Monday, February 6, 2012


Over the past 30 years I've been involved in all phases of home sales and construction.  I held a Real Estate License for almost 5 years before the interest rates climbed to near 20%.  That was followed by 4 years as the General Manager of one of the largest DIY/Contractor lumber yards in PA.

I thought that being a General Contractor was what I wanted to do so I left the glamorous world of retail sales and started my own new home construction company.

After 13 years I had enough dealing with subcontractors, building inspectors and "know it all" prospects and went to work as a Sales Rep selling modular homes for several of the largest modular home factories in the East. 

That's when I learned that modular home builders have a real advantage over their stick built kin. 

While I was stick building, I had to estimate every house myself.  I put together the lumber loads, every nail, kitchen cabinet, window and all the other costs that go into building a home.  Estimating was never easy.  A prospect would bring a dream drawn on a scrap of paper and I had to draw it out and create a materials and labor estimate only to have the prospect change their mind, sometimes even before I got back with their quote.  A quote usually took me a week.

But my eyes were opened when I became a modular home sales rep.  Not one modular home builder...EVER...did their own estimating.  

Every single house that walked through their front door was sent directly to me for pricing, even though they could have done it themselves using the price book we published.  Lord knows why we even give them to the builders, they never open them.

This created a huge advantage for the modular builder even though most of them didn't think it was.  Here you have a small independent home builder with no staff and maybe only one helper and he or she can turn out quote after quote in as little as one or two days.  Now how cool is that!

I remember one Sales Manager telling the reps to hold off giving back a quote to the builder for 3 days, even though we could usually turn it around in 3 hours, because the builders will just start sending over so many quotes that it will take away from our sales and closing ratios.  I agree and disagree with that.

So if you are a stick builder looking for one of the most overlooked reasons to become a modular home builder, just ask yourself how much your time is worth and then figure out how much having a complete drafting and design department, a costing staff and a purchasing department is worth to you.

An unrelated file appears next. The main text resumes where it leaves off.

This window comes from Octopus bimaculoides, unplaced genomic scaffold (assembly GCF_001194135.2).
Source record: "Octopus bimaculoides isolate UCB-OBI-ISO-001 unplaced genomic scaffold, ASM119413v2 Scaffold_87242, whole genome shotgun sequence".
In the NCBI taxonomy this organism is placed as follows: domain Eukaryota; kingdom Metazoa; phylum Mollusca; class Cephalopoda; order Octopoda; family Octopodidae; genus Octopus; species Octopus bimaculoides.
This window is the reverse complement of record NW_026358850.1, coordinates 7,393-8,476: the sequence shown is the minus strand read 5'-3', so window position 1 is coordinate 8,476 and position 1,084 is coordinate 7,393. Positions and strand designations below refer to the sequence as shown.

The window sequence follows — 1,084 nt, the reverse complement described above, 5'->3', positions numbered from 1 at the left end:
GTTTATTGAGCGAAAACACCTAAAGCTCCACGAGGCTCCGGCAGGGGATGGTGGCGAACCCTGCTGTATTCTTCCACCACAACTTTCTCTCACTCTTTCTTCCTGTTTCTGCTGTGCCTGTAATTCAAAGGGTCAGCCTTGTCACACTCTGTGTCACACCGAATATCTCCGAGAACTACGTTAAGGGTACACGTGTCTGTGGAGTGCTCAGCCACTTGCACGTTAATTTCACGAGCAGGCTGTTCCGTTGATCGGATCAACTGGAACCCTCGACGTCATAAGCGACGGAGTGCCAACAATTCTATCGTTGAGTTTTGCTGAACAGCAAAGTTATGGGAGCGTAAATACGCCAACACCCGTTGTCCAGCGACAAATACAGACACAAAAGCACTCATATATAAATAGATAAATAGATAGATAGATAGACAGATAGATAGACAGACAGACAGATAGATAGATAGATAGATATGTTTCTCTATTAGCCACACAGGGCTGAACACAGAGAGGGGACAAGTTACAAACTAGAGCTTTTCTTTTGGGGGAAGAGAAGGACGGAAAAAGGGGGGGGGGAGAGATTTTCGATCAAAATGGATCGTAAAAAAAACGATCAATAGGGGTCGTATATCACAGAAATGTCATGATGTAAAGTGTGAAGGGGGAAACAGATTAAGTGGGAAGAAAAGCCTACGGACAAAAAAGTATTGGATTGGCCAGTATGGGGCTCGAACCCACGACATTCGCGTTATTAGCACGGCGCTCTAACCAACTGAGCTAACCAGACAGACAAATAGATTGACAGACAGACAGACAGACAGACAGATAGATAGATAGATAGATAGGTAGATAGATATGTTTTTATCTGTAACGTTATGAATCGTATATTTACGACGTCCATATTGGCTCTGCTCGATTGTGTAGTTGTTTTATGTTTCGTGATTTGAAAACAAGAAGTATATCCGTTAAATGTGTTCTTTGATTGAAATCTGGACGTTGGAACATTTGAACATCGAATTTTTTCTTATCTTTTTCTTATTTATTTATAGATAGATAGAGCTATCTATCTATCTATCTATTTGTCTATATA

Factory quotes, the other advantage!


Anonymous said...

Only took me five years to learn the value of the pricebook. It is amazing what one can learn when they actually read the book.

Coach you are a learnered man. Good post

Anonymous said...

Coach, I think you inadvertently ask a major, major question. If the 'mod builder' relies on the factory to do the heavy work, engages in mostly low and lid-level clerical and admin paperwork, (if you agree that high level paperwork require a lawyer/architet/engineer), doesnt make a lot of sawdust, what is the homeowner paying him/her for? A stick builder will actually be at the site, make lots of sawdust, accept/decline what the lumberyard sends over, etc.

I think a factory or homeowner could actually do what a 'mod builder' does at substantially less cost.

Anonymous said...

Just read the article and am amazed at the statement made that the modular builder does not have to do any estimating for pricing out a home. The price from the factory is but a small portion of the total cost. What someone is forgetting is all of the associated site costs, sheet rock repair costs, framing repair costs, roof repair costs ( ever have a wracked roof come from the factory?)( also, did you ever have to fight with the factory to determine what really caused the damages during transit and who is responsible for the water damage on a home because the plastic had a tear in it?),cleaning costs, carpet installation costs and all of this is before we get into things like the HVAC, Plumbing , electrical, etc. I have built both ways and based on my past stick built homes sold and costs of individual items, I can give a very tight cost per square foot based on specific allowances for cabinets, special roofs etc. In stick building I do not have to worry about fuel surcharges, escort charges, carrier maintainence fees, lumber surcharges,crane charges, costs to pull a truck out of the mud on a lot, etc.
Also, when someone at the plant tells me that I cannot have a house until 2 to 2.5 months down the road, it takes away all incentive to purchase a modular because of the speed of construction aspect.

Coach said...

Anonymous 7:53
I agree with you 100%. Every part of a house, whether it's stick or modular must be costed accurately.

The major advantage I mentioned is that the "house" portion of the pricing is almost always calculated by the factory saving the builder a ton of time.

All the other things must be done by the builder including all those wonderful unforeseen things that can arise when using modular.

I never said being a new home builder was easy...but the great feeling you get when you give the keys to a new family are worth it.

Manufactured Housing said...

Thanks for presenting the advantage of a builder over a stick builder. We know time is a valuable thing, some contractors may waste it more than we think. It's important we know how the systems work out for us to know if what they are doing is right or just getting much of our money. Building houses takes much of our money, we just need to stick with a plan for us to save, and some how use materials not as expensive but must also be quality.